A Clown’s Life: Comedy legend Joey Russell celebrates 90 years of making them laugh
Published: Sunday, May 23, 2010 By Pamela McLoughlin, Register Staff
ORANGE — Did you hear the one about the entrepreneur, humanitarian and philanthropist whose synagogue is throwing him a huge 90th birthday party June 20?
Probably not, because he’s best known publicly as a professional stand-up comedian and as his one-time TV character, “Happy the Clown.”
Plus, he’s too clever to start a joke like that.
Milford resident Joey Russell, a nightclub comic who worked with comedy legends such as Alan King, Joey Bishop and Henny Youngman; had a run at the famed Copa Cabana and for years was a Borscht Belt funnyman, is being honored at Or Shalom. Tickets are selling fast, his son, Carl, said, because his dad has touched countless lives.
“People love him,” Carl said.
There’s no debating whether the elder Russell is funny — even today, the jokes roll easily — but there’s also a side that couldn’t get more serious.
Russell established a local chapter of American Red Magen David for Israel (ARMDI), the Israeli equivalent of the American Red Cross, and raised money for some 20 ambulances. He’s led more than 50 tours to the Holy Land, has sold hundreds of thousands worth of Israeli bonds and touched the lives of countless children and adults. In 1996, Joey Russell was named Volunteer of the Year for ARMDI.
Fellow ARMDI volunteer, businessman and philanthropist Barry Vine called his close friend Joey Russell a “spark plug.”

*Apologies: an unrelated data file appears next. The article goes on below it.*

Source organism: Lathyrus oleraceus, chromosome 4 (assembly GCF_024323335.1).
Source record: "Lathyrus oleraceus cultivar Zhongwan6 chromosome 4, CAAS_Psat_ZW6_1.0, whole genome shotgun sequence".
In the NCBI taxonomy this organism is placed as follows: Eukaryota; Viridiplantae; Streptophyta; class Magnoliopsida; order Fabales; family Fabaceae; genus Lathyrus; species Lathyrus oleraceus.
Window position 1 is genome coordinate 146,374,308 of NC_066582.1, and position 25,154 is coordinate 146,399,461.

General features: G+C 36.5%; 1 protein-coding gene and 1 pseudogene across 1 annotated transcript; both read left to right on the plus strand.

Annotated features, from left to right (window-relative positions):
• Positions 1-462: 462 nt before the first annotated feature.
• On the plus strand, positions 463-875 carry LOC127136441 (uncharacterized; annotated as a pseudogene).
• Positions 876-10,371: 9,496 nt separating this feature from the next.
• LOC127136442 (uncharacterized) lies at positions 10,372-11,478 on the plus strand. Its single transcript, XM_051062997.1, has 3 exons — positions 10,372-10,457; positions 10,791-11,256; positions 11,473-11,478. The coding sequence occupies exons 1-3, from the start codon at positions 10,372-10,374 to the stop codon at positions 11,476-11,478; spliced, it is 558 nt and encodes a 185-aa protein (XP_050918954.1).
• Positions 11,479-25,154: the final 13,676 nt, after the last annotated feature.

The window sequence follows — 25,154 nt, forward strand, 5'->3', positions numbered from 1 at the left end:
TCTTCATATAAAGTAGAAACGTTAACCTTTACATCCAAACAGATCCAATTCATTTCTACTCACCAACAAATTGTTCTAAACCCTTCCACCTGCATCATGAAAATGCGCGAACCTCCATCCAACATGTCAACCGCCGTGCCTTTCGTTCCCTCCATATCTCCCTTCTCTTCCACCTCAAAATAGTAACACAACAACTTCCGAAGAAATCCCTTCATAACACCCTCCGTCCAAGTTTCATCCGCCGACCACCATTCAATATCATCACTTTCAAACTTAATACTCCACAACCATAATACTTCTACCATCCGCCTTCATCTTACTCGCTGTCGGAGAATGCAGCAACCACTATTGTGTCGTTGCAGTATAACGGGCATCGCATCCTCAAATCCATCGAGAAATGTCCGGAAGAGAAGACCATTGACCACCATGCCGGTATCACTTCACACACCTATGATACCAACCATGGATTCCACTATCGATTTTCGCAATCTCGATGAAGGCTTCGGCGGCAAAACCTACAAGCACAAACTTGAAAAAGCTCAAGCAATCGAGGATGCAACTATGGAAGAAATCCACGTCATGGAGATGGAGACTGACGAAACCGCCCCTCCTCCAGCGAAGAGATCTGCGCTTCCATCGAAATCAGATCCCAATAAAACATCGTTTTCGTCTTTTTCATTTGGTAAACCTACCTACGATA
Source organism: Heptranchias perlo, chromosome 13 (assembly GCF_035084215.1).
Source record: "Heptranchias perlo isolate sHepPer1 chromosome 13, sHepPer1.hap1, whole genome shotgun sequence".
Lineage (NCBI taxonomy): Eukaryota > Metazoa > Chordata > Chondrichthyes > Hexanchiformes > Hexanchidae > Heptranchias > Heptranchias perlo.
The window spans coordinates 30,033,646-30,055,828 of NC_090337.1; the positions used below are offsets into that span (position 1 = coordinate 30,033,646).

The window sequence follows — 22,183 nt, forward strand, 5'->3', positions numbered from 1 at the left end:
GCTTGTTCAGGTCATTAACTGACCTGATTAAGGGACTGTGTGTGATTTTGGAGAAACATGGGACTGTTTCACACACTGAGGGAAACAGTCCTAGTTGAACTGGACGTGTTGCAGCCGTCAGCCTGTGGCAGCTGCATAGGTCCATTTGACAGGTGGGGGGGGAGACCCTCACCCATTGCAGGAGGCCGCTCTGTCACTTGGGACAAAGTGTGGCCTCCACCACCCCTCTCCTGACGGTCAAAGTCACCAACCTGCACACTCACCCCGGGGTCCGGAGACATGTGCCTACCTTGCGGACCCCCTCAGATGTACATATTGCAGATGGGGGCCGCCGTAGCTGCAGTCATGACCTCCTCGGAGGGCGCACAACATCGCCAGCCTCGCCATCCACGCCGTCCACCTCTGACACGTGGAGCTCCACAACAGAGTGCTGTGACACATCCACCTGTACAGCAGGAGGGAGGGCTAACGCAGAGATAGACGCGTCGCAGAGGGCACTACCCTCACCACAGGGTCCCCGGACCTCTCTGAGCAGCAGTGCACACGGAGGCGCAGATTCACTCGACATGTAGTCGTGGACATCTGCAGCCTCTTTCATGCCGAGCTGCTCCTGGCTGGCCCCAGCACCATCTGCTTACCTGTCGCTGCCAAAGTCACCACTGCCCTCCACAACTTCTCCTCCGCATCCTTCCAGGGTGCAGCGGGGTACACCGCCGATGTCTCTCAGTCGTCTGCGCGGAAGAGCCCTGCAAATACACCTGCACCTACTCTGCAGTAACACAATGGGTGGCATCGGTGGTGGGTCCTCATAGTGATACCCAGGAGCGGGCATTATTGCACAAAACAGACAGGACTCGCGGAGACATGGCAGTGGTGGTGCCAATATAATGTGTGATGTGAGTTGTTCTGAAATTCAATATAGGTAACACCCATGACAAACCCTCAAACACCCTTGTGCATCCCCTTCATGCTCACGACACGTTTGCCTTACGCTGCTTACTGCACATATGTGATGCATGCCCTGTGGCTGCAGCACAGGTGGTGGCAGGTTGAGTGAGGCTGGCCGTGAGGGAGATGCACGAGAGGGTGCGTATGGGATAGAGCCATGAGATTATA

“The thing that was most intriguing was his ability to reach young people,” Vine said, recalling how when talking to a group of youngsters one girl suggested collecting a penny for every Jew lost in the Holocaust. Six million pennies was $60,000, the approximate cost of one ambulance, so Russell ran with the idea to create the Penny Parade Fund and the coins poured in — pennies, dimes, quarters, then paper bills and checks.
“He always puts himself out there. He always asks, ‘Can I help with this or that?”Vine said.
Vine said every year after the Jewish holidays, Russell would go to ShopRite and buy out all the kosher food at a discount, then deliver it to Jewish Family Services to be distributed among those struggling financially.
And Vine said even though his friend knows every joke ever told, he’s always listen to someone else tell a joke because “he enjoys the fact that you’re telling the joke.”
Or Shalom’s administrator, Jody Dietch, said although Russell didn’t know her son, Howie, he got the nervous young man through his bar mitzvah service by whispering jokes in his ear, including, “There’s another hundred dollars,” each time a new guest walked in.
“Joey has touched so many people from so many walks of life,” said Or Shalom’s spiritual leader, Rabbi Alvin Wainhaus.
The birthday brunch will be held at the synagogue, 205 Old Grassy Hill Road, from 10 a.m. to noon. For more information or reservations, call 203-799-2341.
Russell was one of 11 children born to an Orthodox Jewish family in Springfield, Mass. who left school early in order to help support his family.